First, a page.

If you’re looking for a winner of a gift, you can’t go far wrong with a handmade chocolate slab!
What you need to make a large slab, or two smaller ones:
- Baking tray
- Baking paper
- 100g Milk chocolate
- 100g Dark chocolate
- 50g White chocolate
- 3 Heatproof bowls
- 3 Small saucepans
- Cocktail stick
The beauty of making your own is that you can use whatever chocolate you like and tailor the topping to the ‘giftees’ taste. One tip – make sure you use tasty chocolate, if you wouldn’t eat it on it’s own, don’t bother using it!
- Set up a baking tray with some baking paper, and if you want to multiple slabs, use something to keep the chocolate contained (I used some straight edged cutters held down by weights).
- Take 3 bowls and 3 pans, pour a small amount of water into each pan (the bottom of the bowl must sit clear of the water to avoid burning) and heat. Chop up each bar of chocolate as small as you can – the smaller you chop it, the quicker it’ll melt! I used 3 different types of chocolate: Green & Blacks milk, Tesco Finest white and Tesco Finest 70% dark.
- When the water in the pans is hot, turn down the heat and place each bowl over each pan and add each type of chocolate to its own bowl.
- With a close eye on your melting chocolate (give it a stir every now and again), chop up any nuts, etc. to sprinkle on top and keep these close by. As soon as your chocolate is melted down to just a few lumps, remove the bowls from the heat and stir until completely smooth. The milk and white chocolate will probably be ready before the dark chocolate.
- Pour your milk chocolate onto your prepared tray, keeping it to the left. Don’t be stingy! Pour it quite thick to ensure it doesn’t snap when you pick up your finished slab. Straight away drizzle the white chocolate down the middle and as soon as the dark chocolate is ready, pour that on the right. Quickly take a cocktail stick, or thin knife and lightly draw out from the white chocolate in the middle to create a swirl. Don’t be too precious and don’t worry if you mix up the chocolate, it all adds to the beauty.
- Grab your sprinkles, whether these are chopped nuts, dried fruit, fudge, marshmallows, or anything else and gently drop these down the middle of your slab. Leave your chocolate slab to set in a cool room out of direct sunlight.
Once set and looking delicious wrap in cellophane for a lovely gift.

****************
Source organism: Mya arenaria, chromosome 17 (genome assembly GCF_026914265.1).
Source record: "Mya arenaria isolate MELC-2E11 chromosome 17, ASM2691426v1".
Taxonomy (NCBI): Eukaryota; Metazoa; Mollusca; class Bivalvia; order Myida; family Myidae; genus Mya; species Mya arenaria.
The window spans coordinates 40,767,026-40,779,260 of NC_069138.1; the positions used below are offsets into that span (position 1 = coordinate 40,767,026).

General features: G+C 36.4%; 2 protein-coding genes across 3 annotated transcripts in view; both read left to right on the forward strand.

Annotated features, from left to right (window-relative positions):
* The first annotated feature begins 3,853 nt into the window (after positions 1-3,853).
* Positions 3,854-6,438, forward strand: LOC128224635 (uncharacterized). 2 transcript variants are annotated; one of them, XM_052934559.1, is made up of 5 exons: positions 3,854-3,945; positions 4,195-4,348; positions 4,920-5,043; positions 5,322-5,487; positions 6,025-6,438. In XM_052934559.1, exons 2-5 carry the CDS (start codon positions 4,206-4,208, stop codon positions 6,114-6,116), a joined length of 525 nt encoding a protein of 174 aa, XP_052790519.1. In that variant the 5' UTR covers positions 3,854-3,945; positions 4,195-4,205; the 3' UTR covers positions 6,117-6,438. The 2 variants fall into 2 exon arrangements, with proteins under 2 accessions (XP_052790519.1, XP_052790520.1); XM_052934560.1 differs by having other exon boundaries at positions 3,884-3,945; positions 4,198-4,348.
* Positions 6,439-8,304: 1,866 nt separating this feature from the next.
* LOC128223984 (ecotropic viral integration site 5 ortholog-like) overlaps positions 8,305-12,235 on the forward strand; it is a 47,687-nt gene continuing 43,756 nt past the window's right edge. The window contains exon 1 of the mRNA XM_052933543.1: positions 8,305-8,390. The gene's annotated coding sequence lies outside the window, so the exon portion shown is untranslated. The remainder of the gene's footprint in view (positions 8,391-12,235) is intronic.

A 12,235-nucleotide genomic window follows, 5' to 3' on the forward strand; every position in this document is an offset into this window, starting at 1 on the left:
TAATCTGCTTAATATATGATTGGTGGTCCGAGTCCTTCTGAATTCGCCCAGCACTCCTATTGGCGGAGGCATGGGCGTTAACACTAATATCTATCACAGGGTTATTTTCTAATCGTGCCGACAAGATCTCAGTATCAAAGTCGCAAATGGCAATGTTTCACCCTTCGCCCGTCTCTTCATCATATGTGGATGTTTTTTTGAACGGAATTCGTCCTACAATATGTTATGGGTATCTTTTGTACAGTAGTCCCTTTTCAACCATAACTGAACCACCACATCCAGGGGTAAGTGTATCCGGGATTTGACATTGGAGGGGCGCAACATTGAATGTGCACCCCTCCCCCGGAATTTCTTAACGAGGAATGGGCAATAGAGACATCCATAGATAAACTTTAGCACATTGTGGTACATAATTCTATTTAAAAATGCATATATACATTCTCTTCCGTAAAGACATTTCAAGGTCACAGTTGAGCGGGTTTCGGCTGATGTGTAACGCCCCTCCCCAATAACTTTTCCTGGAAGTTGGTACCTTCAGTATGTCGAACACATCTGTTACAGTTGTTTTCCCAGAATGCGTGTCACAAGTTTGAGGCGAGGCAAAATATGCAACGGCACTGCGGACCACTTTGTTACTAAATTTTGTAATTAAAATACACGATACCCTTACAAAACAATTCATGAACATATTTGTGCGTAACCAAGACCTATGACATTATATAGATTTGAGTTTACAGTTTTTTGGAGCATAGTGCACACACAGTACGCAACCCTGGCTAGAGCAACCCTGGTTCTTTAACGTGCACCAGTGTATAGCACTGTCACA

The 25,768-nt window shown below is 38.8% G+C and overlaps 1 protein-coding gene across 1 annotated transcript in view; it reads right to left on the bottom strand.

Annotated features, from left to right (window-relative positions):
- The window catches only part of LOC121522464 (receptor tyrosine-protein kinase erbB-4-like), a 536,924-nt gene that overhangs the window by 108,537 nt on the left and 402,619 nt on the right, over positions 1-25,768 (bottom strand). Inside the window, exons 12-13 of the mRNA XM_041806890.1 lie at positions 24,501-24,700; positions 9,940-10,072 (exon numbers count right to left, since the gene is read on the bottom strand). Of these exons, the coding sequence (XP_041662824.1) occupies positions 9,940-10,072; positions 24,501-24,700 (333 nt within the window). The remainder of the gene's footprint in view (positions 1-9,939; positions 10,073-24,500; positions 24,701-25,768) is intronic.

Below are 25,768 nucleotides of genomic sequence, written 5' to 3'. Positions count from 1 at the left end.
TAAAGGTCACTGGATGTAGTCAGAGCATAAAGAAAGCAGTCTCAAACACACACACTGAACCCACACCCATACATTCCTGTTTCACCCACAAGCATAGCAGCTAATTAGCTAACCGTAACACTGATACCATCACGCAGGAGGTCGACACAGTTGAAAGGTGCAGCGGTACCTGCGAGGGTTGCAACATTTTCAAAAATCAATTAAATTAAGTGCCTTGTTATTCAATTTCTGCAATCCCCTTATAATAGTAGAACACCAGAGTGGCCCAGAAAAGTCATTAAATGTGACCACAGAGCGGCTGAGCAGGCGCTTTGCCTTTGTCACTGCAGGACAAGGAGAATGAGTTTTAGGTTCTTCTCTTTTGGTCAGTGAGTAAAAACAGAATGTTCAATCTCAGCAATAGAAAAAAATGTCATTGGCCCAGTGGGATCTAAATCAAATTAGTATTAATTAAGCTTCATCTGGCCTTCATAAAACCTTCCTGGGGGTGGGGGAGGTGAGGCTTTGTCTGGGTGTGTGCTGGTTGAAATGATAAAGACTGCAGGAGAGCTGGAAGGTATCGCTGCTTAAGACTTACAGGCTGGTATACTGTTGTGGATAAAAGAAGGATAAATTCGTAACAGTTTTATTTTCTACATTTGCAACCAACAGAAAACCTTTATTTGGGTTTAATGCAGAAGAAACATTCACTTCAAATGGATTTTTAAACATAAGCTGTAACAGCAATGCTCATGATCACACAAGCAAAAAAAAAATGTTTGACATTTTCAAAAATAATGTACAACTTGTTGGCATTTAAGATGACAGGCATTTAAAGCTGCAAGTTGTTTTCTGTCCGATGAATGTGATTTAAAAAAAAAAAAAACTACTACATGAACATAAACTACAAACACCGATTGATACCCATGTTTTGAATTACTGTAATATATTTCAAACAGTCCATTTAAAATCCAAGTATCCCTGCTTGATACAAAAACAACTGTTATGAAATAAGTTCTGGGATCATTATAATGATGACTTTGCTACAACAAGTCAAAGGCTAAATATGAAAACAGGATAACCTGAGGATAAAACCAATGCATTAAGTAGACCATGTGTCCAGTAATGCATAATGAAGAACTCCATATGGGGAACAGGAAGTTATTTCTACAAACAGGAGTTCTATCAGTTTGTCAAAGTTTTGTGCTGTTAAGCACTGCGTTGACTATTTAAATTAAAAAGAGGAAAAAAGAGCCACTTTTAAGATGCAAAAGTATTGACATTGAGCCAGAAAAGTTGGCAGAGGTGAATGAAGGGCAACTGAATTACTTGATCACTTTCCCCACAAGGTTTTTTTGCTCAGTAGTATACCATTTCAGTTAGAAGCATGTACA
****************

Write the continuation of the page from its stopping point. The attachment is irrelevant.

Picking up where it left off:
I was a little nervous of this one, I’ve only baked gluten free cupcakes and dairy free cupcakes previously, but not gluten free AND dairy free! Luckily I found this perfect recipe…
Gluten-Free Chocolate Cake:
- 2-1/2 cups gluten-free flour blend (I used Doves gluten free self-raising flour)
- 2 cups organic cane sugar (caster sugar)
- 1 cup cocoa powder (I used Green & Blacks)
- 2 teaspoons baking powder
- 1 teaspoon baking soda
- 1 teaspoon sea salt
- 1 cup unsweetened coconut milk beverage (I used Koko dairy free milk)
- 1 cup warm water
- 2/3 cup mild flavor oil (such as sunflower seed, grapeseed, or canola) I used sunflower oil
- 2 tablespoons white vinegar
- 1 tablespoon vanilla extract (I used two teaspoons of vanilla, not a tablespoon)
For the Gluten-Free Chocolate Cake:
- Preheat your oven to 350ºF (approx. 170ºC).
- Line the bottom of 2 8-inch round cake pans with parchment paper and spray each with cooking spray.
- In a large mixing bowl, sift together the flour blend, sugar, cocoa powder, baking powder, baking soda and salt.
- In a medium-sized bowl, combine the coconut milk beverage, warm water, oil, vinegar, and vanilla. Pour over the flour mixture and beat for 1 minute.
- Evenly divide the cake batter between the prepared cake pans, and bake for 30 to 35 minutes or until toothpick inserted in center comes out clean. Cool in pans for 5 minutes, then invert onto cooling rack to cool completely.
For the buttercream, I made chocolate to sandwich and cover the cake, and vanilla to pipe roses onto the top.
150g Pure soya dairy free spread
200g Icing sugar
50g Green & Blacks cocoa powder
1 dessert spoon Koko dairy free milk
For vanilla, as above, but use 300g icing sugar and 1 teaspoon vanilla extract.
Combine all of the ingredients and beat for 5 minutes. The soya spread is much wetter than butter and doesn’t set. If you’re piping with soya spread buttercream, put the buttercream in the fridge for half and hour before putting it in the piping bag and work quickly to pipe otherwise the buttercream starts to melt and separate.
Keep the cake in a cool place to avoid melting!! Unfortunately I forgot to take a photo of my version, fingers crossed the birthday party-goers took one 🙂
One of my most exciting cake projects last year was this one – a guitar cake for a 60th birthday rock party!
The body of the guitar is malted vanilla sponge and the guitar neck is chocolate sponge. I used a printed template to get the body shape which was covered in Renshaw’s Amethyst Purple fondant. The trickiest part was covering the part closest to the neck, as it’s pretty narrow! I then sprayed the body with edible lustre spray to give it a bit of sparkle.
Pickups, switches, etc. were moulded in fondant, sprayed silver and placed on once the guitar cake neck and body were united (I had to use two large rectangle cake boards). Instead of piping the strings, I used edible shoe laces (from Tesco) to add a bit of extra colour.
One of my favourite cakes from 2013 🙂
A lovely lady called me up and asked about having some birthday cupcakes made as a surprise for her friend who happens to live in my village (small world, as they say).
She’d seen my coffee and walnut cake covered in buttercream roses, so it was decided that these 60th birthday cupcakes would use rose piping and be chocolate and vanilla. Indulgent and pretty was the brief 🙂